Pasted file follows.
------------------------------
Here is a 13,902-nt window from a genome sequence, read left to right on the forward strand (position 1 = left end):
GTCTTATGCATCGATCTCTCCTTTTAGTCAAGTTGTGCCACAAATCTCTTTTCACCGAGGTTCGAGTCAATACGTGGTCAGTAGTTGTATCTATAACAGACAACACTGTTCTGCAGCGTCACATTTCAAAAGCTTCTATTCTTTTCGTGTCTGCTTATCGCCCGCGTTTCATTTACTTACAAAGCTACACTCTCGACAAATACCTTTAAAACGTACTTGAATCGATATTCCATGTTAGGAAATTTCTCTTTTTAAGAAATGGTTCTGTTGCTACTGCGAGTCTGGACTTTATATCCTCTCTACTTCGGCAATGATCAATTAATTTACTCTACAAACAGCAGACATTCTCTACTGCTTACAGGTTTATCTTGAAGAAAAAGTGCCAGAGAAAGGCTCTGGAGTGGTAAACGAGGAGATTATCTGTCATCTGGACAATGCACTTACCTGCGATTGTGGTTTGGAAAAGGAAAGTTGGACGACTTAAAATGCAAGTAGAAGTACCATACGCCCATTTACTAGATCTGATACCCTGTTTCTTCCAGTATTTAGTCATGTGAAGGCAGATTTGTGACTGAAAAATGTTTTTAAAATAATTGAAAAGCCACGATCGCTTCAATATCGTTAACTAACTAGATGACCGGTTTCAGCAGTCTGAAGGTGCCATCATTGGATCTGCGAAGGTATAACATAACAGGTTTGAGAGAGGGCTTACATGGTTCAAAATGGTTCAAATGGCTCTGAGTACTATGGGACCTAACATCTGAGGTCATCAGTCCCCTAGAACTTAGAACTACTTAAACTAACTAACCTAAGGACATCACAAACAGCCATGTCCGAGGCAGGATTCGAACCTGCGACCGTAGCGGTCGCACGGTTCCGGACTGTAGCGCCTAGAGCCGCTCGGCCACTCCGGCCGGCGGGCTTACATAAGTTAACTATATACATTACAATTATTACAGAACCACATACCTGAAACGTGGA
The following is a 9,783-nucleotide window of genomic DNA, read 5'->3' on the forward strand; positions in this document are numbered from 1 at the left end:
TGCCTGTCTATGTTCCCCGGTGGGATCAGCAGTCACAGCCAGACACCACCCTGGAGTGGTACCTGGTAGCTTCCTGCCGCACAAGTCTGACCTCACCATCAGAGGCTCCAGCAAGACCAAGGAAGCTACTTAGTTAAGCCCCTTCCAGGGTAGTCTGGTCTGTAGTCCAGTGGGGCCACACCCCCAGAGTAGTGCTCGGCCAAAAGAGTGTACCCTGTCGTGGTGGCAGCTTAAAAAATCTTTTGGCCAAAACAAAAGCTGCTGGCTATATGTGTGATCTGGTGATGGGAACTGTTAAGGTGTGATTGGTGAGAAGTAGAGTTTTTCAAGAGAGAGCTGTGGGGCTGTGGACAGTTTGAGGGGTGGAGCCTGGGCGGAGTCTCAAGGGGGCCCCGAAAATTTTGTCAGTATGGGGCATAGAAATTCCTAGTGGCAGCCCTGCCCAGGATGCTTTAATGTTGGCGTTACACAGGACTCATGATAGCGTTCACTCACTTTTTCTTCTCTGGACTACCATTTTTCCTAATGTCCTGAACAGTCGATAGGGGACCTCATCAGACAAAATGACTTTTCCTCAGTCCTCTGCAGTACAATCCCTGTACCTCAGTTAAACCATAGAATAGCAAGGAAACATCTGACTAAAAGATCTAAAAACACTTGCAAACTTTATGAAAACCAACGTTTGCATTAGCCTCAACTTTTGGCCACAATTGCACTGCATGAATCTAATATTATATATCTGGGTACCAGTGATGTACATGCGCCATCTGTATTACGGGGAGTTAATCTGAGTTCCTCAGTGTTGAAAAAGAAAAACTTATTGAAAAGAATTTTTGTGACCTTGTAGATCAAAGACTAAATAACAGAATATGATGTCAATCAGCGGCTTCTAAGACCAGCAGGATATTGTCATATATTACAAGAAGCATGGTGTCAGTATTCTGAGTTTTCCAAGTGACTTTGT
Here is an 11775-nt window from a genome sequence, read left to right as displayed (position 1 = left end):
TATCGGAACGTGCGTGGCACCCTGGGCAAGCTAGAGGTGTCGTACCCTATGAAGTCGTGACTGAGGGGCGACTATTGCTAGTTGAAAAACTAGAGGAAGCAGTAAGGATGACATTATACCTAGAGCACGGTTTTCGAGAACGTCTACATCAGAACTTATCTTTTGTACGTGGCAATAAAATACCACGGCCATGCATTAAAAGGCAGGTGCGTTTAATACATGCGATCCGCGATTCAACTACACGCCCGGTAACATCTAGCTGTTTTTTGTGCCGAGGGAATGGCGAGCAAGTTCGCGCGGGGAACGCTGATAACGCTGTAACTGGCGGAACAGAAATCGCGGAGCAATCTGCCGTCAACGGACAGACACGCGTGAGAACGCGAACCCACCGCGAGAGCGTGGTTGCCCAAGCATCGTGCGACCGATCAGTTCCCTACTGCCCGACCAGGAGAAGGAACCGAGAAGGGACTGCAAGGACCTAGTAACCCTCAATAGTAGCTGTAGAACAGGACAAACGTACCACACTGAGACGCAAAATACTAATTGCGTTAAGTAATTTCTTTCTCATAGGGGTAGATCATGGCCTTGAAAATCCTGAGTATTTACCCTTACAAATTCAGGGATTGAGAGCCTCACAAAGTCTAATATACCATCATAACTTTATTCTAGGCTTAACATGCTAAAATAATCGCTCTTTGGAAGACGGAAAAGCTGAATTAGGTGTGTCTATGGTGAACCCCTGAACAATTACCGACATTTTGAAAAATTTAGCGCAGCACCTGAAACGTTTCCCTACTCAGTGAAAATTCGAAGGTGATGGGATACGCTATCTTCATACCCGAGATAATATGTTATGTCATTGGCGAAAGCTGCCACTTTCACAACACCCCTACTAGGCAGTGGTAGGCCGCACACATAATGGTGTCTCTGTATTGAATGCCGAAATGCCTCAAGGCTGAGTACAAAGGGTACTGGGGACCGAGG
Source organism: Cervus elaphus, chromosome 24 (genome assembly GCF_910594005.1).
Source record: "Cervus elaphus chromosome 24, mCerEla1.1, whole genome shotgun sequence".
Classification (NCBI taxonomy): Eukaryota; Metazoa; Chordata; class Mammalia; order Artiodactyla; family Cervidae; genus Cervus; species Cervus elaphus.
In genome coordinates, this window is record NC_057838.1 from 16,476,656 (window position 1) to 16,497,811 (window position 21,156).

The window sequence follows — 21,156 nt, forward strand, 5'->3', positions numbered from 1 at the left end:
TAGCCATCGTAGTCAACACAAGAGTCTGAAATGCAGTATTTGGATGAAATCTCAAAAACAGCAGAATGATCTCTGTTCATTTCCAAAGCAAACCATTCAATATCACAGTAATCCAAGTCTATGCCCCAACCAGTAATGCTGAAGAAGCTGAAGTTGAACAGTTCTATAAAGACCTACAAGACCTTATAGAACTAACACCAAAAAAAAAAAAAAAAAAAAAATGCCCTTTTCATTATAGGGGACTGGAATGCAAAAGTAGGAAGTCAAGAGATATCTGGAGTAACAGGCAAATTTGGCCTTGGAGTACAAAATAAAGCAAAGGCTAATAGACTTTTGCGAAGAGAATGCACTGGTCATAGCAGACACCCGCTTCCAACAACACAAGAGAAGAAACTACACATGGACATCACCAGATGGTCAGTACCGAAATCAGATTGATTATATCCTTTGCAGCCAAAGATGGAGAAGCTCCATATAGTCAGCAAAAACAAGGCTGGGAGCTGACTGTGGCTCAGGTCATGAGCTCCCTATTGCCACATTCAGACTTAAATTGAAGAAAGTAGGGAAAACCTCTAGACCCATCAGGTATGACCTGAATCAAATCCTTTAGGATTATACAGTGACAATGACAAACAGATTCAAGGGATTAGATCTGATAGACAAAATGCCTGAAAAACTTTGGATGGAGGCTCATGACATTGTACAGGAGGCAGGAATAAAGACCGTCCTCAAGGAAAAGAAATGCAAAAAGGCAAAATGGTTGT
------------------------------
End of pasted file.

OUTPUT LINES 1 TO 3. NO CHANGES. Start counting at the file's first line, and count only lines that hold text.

Here is a 13,902-nt window from a genome sequence, read left to right on the forward strand (position 1 = left end):
GTCTTATGCATCGATCTCTCCTTTTAGTCAAGTTGTGCCACAAATCTCTTTTCACCGAGGTTCGAGTCAATACGTGGTCAGTAGTTGTATCTATAACAGACAACACTGTTCTGCAGCGTCACATTTCAAAAGCTTCTATTCTTTTCGTGTCTGCTTATCGCCCGCGTTTCATTTACTTACAAAGCTACACTCTCGACAAATACCTTTAAAACGTACTTGAATCGATATTCCATGTTAGGAAATTTCTCTTTTTAAGAAATGGTTCTGTTGCTACTGCGAGTCTGGACTTTATATCCTCTCTACTTCGGCAATGATCAATTAATTTACTCTACAAACAGCAGACATTCTCTACTGCTTACAGGTTTATCTTGAAGAAAAAGTGCCAGAGAAAGGCTCTGGAGTGGTAAACGAGGAGATTATCTGTCATCTGGACAATGCACTTACCTGCGATTGTGGTTTGGAAAAGGAAAGTTGGACGACTTAAAATGCAAGTAGAAGTACCATACGCCCATTTACTAGATCTGATACCCTGTTTCTTCCAGTATTTAGTCATGTGAAGGCAGATTTGTGACTGAAAAATGTTTTTAAAATAATTGAAAAGCCACGATCGCTTCAATATCGTTAACTAACTAGATGACCGGTTTCAGCAGTCTGAAGGTGCCATCATTGGATCTGCGAAGGTATAACATAACAGGTTTGAGAGAGGGCTTACATGGTTCAAAATGGTTCAAATGGCTCTGAGTACTATGGGACCTAACATCTGAGGTCATCAGTCCCCTAGAACTTAGAACTACTTAAACTAACTAACCTAAGGACATCACAAACAGCCATGTCCGAGGCAGGATTCGAACCTGCGACCGTAGCGGTCGCACGGTTCCGGACTGTAGCGCCTAGAGCCGCTCGGCCACTCCGGCCGGCGGGCTTACATAAGTTAACTATATACATTACAATTATTACAGAACCACATACCTGAAACGTGGA
The following is a 9,783-nucleotide window of genomic DNA, read 5'->3' on the forward strand; positions in this document are numbered from 1 at the left end: